Welcome to another installment of Preparing For a Little One. It hasn't been that long that I've been a follower of Kaitlyn over at Wifesessionals, and I was super happy to find her little corner of the web. When she discovered she was pregnant it wasn't long before she created this weekly link-up with topics relevant to pregnancy and having a newborn. It is such a great idea. Anything in a weekly format is great. I haven't been able to do it every week but I've participated in a few of the topics:
This week's topic is all about staying connected to your partner. After three kids, 14 years of being together and 9 years of being married, we're still finding the balance in that. It's ever changing, and develops over time. It can fit the needs of wherever you are in your life. It can be easy and it can be hard. For me I think its gotten harder with each kid we've had, with each move and with each career path. But there are things that we've done that have remained consistent over the years.
1. make time in the hospital special
With our first one, I'm going to honest, it was a very difficult delivery and I was so tired I just don't remember a whole lot about the time in the hospital. However, I do remember that my husband was with me and we spent time together alone, looking at our cute little bundle of joy. With our last little man we decided to not have anyone at the hospital waiting to come in right away. While I think that would have been a difficult decision had it been our first one, especially since I'm so close to my mom, with our last one it was important. We didn't feel rushed or overwhelmed. Hubby helped with the first bath in our room, we ate a meal together and snuggled with our little man. Then we brought our older two in the next morning. If you start off right, making connection of vital importance right out the gate, it will go a long way to preserve that.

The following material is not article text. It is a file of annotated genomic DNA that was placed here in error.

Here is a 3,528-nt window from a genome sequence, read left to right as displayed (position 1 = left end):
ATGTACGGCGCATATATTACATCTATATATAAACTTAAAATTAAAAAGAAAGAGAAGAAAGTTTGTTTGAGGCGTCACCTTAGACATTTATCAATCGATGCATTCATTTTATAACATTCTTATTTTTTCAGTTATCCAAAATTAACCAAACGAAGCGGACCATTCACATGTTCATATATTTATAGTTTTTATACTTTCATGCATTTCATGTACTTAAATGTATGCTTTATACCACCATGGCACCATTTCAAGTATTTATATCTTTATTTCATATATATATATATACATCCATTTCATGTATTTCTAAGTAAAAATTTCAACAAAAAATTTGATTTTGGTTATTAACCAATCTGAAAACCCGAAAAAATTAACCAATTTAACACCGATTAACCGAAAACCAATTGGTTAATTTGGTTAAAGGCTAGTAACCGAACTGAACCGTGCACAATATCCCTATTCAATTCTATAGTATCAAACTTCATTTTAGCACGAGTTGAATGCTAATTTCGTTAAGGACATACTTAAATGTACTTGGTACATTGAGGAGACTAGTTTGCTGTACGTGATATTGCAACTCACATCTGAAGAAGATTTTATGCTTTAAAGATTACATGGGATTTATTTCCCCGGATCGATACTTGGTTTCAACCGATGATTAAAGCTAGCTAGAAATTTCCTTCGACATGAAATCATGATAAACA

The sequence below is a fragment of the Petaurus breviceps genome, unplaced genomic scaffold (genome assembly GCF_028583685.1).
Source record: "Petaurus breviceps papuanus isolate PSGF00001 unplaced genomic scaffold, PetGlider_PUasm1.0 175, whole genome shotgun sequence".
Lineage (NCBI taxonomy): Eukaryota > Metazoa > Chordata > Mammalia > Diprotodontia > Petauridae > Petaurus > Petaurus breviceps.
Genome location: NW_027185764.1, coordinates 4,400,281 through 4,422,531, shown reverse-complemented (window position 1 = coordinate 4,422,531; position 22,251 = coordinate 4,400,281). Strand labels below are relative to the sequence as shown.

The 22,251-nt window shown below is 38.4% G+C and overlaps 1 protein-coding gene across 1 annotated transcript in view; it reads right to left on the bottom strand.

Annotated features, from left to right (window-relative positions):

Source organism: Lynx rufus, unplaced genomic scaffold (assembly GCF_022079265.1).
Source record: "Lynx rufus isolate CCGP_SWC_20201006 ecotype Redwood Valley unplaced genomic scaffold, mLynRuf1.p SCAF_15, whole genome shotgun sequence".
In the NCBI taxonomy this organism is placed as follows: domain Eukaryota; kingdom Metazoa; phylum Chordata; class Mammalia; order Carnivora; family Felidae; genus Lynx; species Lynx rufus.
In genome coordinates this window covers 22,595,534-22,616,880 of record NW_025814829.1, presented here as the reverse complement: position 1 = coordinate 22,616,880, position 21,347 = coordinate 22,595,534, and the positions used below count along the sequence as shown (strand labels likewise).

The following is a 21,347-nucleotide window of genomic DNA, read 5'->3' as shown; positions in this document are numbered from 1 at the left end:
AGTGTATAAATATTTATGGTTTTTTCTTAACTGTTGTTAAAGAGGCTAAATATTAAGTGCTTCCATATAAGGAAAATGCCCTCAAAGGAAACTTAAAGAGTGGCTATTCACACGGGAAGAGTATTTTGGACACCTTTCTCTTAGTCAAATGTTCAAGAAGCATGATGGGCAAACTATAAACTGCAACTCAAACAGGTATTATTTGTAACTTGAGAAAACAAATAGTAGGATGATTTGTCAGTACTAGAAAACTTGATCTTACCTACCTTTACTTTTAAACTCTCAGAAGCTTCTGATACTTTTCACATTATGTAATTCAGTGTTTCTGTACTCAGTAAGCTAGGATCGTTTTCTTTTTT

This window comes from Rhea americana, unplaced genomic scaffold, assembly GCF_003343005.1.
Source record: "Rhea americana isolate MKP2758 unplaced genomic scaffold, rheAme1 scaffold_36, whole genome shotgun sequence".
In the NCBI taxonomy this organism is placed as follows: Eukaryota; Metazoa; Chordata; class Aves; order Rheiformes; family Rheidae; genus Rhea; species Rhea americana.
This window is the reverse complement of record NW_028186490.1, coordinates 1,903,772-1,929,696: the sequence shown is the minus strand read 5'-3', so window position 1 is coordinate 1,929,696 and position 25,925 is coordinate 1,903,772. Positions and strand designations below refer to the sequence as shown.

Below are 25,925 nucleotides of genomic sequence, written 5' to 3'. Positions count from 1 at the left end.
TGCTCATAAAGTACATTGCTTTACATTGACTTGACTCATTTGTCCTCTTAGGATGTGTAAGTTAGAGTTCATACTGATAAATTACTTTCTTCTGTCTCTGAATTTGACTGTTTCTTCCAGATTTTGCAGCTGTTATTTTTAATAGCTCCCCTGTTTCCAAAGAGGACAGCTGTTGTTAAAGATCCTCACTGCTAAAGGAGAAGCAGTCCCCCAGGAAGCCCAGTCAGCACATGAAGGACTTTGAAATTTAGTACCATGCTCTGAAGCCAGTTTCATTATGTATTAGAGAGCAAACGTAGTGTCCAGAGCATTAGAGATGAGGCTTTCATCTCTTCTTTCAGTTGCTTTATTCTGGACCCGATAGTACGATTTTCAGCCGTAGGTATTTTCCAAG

2. Don't rush the romance
I guess I mean in a physical way. With our first born it was a fairly painful and long-term recovery. I had an emergency episiotomy and the recovery from that was extremely painful and much longer than the six weeks. My poor sweet hubby was a freaking saint. I think I fell more in love with him then. We took the time to hang out with other, we starting reading more together at night, and building the communication romance. It's easy to get swept away in the stress of the baby and adjusting but if you stay focused on each other, even from the beginning, it will do wonders for your marriage.
3. You have a life separate from your kids (and that's okay!!)
One thing I have always tried to maintain is my own interests, not just for me, but my husband. Maintaining a healthy life without our kids, separate or together, has done wonders for us and will continue to do wonders as our children grow older and are around less and less. I know you must have heard stories of couples that don't know what to do when their kids leave the home. They don't know each other and they have nothing in common. They've been so wrapped up in their kids that everything else is a mystery. Yes, your life must change when you have kids, but letting go of everything else will not keep you connected to your partner or yourself.
Those are the first things that come to my mind, and its always a learning experience, and each child has been a different experience. But if you keep these things in mind and think of your family as equal parts to a whole pie, you will be a success!
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